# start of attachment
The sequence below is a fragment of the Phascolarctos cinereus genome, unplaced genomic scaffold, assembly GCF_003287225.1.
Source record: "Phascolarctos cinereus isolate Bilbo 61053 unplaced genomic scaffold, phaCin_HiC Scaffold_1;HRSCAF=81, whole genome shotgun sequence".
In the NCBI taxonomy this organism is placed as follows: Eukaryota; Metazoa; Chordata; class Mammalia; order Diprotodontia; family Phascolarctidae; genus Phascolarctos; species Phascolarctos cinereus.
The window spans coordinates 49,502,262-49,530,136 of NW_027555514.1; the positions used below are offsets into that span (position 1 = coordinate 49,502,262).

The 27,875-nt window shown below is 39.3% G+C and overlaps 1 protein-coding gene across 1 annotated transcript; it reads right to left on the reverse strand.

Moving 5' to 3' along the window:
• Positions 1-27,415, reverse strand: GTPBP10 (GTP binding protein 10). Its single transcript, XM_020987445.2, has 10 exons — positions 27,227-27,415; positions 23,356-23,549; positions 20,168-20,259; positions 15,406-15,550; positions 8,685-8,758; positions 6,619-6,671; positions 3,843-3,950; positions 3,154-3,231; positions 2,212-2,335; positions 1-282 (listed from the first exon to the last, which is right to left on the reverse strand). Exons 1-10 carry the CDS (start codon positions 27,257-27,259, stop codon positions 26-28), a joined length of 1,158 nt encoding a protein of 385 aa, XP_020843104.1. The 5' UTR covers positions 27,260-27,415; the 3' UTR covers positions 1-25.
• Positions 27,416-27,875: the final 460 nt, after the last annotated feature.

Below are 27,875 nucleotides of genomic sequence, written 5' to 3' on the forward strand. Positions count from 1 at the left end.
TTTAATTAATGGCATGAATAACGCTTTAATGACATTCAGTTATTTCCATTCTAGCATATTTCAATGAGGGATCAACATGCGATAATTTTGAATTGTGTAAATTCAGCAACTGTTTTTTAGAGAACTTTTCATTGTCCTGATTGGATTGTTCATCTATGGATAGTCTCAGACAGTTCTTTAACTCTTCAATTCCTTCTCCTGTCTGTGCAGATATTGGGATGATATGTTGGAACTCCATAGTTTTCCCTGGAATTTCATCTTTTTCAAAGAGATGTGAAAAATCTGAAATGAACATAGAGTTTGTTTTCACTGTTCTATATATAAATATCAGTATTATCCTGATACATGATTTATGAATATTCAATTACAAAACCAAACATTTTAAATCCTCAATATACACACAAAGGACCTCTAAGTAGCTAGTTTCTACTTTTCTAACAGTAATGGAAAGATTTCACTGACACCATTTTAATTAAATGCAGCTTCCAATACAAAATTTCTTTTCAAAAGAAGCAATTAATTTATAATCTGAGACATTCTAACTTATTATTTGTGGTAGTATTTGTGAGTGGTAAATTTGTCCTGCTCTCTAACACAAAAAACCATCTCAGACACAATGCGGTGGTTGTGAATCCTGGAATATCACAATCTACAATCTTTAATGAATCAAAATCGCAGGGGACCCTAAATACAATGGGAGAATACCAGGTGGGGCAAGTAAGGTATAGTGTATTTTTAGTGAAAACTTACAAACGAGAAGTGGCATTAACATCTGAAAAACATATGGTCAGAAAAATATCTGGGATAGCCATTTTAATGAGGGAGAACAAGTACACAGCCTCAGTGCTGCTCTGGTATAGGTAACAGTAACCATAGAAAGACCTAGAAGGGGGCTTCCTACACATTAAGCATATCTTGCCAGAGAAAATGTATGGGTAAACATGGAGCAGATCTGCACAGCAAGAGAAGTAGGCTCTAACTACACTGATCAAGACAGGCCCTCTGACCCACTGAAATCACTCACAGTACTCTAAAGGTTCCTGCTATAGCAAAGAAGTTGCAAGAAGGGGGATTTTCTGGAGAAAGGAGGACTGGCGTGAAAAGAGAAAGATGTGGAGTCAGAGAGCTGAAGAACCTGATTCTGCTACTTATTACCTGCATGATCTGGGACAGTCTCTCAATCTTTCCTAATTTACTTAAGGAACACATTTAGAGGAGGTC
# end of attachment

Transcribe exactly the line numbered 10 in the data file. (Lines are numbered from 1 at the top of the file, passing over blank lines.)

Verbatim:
TTTAATTAATGGCATGAATAACGCTTTAATGACATTCAGTTATTTCCATTCTAGCATATTTCAATGAGGGATCAACATGCGATAATTTTGAATTGTGTAAATTCAGCAACTGTTTTTTAGAGAACTTTTCATTGTCCTGATTGGATTGTTCATCTATGGATAGTCTCAGACAGTTCTTTAACTCTTCAATTCCTTCTCCTGTCTGTGCAGATATTGGGATGATATGTTGGAACTCCATAGTTTTCCCTGGAATTTCATCTTTTTCAAAGAGATGTGAAAAATCTGAAATGAACATAGAGTTTGTTTTCACTGTTCTATATATAAATATCAGTATTATCCTGATACATGATTTATGAATATTCAATTACAAAACCAAACATTTTAAATCCTCAATATACACACAAAGGACCTCTAAGTAGCTAGTTTCTACTTTTCTAACAGTAATGGAAAGATTTCACTGACACCATTTTAATTAAATGCAGCTTCCAATACAAAATTTCTTTTCAAAAGAAGCAATTAATTTATAATCTGAGACATTCTAACTTATTATTTGTGGTAGTATTTGTGAGTGGTAAATTTGTCCTGCTCTCTAACACAAAAAACCATCTCAGACACAATGCGGTGGTTGTGAATCCTGGAATATCACAATCTACAATCTTTAATGAATCAAAATCGCAGGGGACCCTAAATACAATGGGAGAATACCAGGTGGGGCAAGTAAGGTATAGTGTATTTTTAGTGAAAACTTACAAACGAGAAGTGGCATTAACATCTGAAAAACATATGGTCAGAAAAATATCTGGGATAGCCATTTTAATGAGGGAGAACAAGTACACAGCCTCAGTGCTGCTCTGGTATAGGTAACAGTAACCATAGAAAGACCTAGAAGGGGGCTTCCTACACATTAAGCATATCTTGCCAGAGAAAATGTATGGGTAAACATGGAGCAGATCTGCACAGCAAGAGAAGTAGGCTCTAACTACACTGATCAAGACAGGCCCTCTGACCCACTGAAATCACTCACAGTACTCTAAAGGTTCCTGCTATAGCAAAGAAGTTGCAAGAAGGGGGATTTTCTGGAGAAAGGAGGACTGGCGTGAAAAGAGAAAGATGTGGAGTCAGAGAGCTGAAGAACCTGATTCTGCTACTTATTACCTGCATGATCTGGGACAGTCTCTCAATCTTTCCTAATTTACTTAAGGAACACATTTAGAGGAGGTC